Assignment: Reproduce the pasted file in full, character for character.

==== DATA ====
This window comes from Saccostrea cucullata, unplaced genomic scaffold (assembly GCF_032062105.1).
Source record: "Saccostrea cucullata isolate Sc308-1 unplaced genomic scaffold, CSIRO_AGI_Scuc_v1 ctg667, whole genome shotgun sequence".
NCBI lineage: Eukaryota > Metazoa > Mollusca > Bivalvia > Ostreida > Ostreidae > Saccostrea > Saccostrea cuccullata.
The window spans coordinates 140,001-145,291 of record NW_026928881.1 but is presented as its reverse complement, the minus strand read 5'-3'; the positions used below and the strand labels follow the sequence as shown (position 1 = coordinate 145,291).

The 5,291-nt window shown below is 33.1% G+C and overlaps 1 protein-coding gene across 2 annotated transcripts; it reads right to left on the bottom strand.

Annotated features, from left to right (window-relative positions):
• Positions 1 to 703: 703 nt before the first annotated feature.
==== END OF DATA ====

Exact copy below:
This window comes from Saccostrea cucullata, unplaced genomic scaffold (assembly GCF_032062105.1).
Source record: "Saccostrea cucullata isolate Sc308-1 unplaced genomic scaffold, CSIRO_AGI_Scuc_v1 ctg667, whole genome shotgun sequence".
NCBI lineage: Eukaryota > Metazoa > Mollusca > Bivalvia > Ostreida > Ostreidae > Saccostrea > Saccostrea cuccullata.
The window spans coordinates 140,001-145,291 of record NW_026928881.1 but is presented as its reverse complement, the minus strand read 5'-3'; the positions used below and the strand labels follow the sequence as shown (position 1 = coordinate 145,291).

The 5,291-nt window shown below is 33.1% G+C and overlaps 1 protein-coding gene across 2 annotated transcripts; it reads right to left on the bottom strand.

Annotated features, from left to right (window-relative positions):
• Positions 1 to 703: 703 nt before the first annotated feature.